Hybrid modelling of intelligence and linguistic factors as predictors of translation quality

Reza Pishghadam, Shaghayegh Shayesteh, Fatemeh Heidari


That translators should possess a comprehensive knowledge of the source and target language has long been considered a fundamental prerequisite within translation studies. However, this field seems to overlook the strategic applications of other related areas. Accordingly, the current study particularly sought to adopt an interdisciplinary approach and investigate the quality of forward and backward translation performance based on a pair of complementary viewpoints. From the intelligence-based view, the likely influence of Narrative Intelligence (NI) alongside Verbal Intelligence (VI) was examined. From the linguistic-based view, the L1 and L2 proficiency levels of translators were taken into consideration in order to ultimately determine whether NI, VI or L1/L2 proficiency can predict improved quality of translated texts in both directions. The research involved participation by 231 university students who were selected to complete a set of scales and tests. Structural Equation Modelling (SEM) was utilized to evaluate the correlation between the targeted variables. Upon analysing the data it was found that NI, VI, and L1/L2 proficiency correlate significantly - although differently – with the quality of the translated texts. The results are discussed, and some of their implications are identified and considered in the context of translation studies.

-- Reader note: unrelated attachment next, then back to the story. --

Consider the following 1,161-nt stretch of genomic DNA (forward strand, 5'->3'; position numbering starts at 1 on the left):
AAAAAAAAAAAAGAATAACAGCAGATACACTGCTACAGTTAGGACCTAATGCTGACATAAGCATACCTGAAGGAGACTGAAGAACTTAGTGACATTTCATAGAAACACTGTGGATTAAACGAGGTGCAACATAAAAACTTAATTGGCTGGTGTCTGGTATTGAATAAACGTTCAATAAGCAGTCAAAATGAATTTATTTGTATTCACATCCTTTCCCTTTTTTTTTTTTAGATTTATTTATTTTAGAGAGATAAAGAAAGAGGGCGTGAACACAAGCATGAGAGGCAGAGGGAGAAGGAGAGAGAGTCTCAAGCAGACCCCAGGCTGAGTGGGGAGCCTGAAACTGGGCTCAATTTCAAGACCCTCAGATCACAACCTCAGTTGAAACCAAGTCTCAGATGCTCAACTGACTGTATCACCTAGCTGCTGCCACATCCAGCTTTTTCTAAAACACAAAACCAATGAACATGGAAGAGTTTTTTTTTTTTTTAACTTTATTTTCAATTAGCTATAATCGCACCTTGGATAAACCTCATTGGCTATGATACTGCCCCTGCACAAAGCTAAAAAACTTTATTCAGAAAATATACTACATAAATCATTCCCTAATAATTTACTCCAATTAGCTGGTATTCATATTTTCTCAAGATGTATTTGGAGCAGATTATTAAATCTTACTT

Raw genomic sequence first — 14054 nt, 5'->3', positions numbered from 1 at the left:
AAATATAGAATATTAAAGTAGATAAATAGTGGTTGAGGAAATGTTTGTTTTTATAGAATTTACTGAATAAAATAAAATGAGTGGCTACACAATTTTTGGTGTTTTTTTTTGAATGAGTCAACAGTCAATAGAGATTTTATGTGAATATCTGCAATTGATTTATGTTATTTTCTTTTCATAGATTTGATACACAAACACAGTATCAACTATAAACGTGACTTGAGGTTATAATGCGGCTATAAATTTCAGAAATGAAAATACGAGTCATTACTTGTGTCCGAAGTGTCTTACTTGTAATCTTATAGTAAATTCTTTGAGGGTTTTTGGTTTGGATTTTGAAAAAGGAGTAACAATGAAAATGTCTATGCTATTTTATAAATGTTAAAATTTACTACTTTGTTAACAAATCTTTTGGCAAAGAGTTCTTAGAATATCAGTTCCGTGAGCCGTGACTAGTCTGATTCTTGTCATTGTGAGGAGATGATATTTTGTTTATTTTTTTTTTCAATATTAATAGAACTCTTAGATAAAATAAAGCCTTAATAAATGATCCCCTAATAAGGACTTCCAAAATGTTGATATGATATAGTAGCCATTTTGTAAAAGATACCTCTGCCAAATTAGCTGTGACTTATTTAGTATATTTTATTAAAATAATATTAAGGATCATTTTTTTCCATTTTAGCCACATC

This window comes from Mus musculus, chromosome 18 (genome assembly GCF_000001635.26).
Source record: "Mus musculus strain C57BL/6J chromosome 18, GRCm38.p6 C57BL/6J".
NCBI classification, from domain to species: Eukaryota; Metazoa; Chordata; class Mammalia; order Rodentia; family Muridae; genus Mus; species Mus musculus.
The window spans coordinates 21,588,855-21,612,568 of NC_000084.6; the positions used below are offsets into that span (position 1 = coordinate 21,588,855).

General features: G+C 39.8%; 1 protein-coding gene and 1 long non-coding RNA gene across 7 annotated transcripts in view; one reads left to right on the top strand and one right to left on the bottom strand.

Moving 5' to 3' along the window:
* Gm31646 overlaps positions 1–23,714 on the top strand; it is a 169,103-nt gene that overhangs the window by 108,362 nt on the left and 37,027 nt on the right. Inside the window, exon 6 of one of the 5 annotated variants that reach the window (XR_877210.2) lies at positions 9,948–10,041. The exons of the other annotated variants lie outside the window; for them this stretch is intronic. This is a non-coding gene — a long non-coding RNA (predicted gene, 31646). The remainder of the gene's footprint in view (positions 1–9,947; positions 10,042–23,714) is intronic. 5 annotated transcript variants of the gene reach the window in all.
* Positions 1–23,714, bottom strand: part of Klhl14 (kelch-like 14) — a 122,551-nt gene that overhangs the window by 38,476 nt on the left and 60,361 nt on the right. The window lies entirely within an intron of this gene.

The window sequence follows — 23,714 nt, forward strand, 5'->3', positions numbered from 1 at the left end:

Narrative intelligence; Verbal intelligence; Translation; SEM; Language proficiency

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